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THE PROFESSIONALISATION OF POTTERY IN VILNIUS FOURTEENTH – SEVENTEENTH CENTURY

Gediminas VAITKEVIČIUS

 

One of the incentives for the creation of cities was the strengthening of the political and economic power of the ruler. The effectiveness of the economic organisation of the city lies in the professionalisation of human activities and in the corresponding organisation of production and society. This article explains when professional trades became established in the economic organisation of Vilnius and when an urban economic structure was formed in Vilnius. In order to comprehend the depth and significance of the processes that have taken place in the past, it is necessary to evaluate the connections of the trades that existed in the city with their environment, i.e. what were the areas of the life of the that time and how deeply did they influence the professional trades, highlighting in what way the town trade differed from the pre-town trade or how and why it was the trade in the city that became the incarnation of dynamic development.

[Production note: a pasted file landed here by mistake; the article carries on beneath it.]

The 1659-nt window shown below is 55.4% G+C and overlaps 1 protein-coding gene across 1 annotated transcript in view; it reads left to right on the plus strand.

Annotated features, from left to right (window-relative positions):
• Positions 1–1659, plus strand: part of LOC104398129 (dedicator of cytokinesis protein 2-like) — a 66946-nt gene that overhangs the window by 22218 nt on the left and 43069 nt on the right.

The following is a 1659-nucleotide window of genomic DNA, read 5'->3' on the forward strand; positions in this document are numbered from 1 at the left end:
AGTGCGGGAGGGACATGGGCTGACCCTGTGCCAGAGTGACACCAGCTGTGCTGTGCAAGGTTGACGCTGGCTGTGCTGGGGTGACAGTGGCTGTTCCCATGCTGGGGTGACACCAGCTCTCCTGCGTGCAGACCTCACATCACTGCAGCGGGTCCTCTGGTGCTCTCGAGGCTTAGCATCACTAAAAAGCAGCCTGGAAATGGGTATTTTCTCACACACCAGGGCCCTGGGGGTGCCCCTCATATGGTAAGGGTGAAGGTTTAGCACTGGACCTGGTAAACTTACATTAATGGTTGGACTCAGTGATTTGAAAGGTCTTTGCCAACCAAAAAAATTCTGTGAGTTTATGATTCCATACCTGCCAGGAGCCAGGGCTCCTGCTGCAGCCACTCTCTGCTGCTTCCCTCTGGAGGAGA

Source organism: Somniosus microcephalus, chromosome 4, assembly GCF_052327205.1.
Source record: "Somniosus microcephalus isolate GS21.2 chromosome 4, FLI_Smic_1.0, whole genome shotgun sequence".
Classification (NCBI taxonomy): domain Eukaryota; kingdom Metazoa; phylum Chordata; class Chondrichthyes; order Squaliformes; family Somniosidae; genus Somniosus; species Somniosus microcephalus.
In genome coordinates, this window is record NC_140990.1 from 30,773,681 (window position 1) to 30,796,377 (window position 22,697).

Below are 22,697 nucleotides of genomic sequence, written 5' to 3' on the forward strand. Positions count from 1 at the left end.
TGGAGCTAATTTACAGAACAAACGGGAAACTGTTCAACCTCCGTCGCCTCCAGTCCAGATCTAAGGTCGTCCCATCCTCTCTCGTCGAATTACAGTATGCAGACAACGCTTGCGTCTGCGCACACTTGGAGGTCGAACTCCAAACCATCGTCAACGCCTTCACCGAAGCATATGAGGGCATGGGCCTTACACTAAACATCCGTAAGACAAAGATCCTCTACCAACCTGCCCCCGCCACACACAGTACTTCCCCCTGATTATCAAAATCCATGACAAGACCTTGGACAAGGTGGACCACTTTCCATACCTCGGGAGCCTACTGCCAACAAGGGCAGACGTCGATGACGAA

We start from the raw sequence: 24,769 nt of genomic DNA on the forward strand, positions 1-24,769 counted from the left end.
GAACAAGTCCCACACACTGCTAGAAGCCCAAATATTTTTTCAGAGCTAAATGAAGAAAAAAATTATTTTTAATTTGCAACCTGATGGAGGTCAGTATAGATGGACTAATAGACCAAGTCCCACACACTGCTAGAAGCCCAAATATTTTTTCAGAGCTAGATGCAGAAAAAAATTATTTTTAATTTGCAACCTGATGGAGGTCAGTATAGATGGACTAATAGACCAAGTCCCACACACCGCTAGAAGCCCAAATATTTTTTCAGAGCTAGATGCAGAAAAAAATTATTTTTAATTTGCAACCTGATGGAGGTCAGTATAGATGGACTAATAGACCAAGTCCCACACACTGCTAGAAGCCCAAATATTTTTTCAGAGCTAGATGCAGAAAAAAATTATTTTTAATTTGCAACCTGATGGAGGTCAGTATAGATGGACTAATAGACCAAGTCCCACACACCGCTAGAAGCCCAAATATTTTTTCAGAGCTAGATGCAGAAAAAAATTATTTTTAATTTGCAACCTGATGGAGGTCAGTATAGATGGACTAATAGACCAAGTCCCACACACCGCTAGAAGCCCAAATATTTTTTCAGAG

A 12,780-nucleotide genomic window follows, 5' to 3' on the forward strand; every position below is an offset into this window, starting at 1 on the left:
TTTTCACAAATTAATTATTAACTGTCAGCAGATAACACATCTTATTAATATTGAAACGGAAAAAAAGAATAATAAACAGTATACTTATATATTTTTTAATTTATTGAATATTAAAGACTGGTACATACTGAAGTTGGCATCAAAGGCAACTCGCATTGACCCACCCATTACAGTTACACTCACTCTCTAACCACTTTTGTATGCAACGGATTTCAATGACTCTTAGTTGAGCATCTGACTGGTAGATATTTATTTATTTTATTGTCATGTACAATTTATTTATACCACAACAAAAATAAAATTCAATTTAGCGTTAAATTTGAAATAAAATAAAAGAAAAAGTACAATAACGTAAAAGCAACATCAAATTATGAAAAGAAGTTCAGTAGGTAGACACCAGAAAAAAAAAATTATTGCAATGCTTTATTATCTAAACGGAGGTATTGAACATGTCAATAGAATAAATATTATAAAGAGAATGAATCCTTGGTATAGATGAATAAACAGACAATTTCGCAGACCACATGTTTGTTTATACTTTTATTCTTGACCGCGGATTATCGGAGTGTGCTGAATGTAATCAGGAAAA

Pottery, as an area of production having several specific features, which make it especially attractive for the study of urban socio-economic structure, was selected for study. One of these features is that ceramic production was accessible to a broad circle of people, which caused the late separation of pottery from the agrarian sphere. In this way, the appearance of professional pottery in the production structure of the medieval city reflects the establishment of the professional trade in the urban production sphere.

Chapter I: Raw materials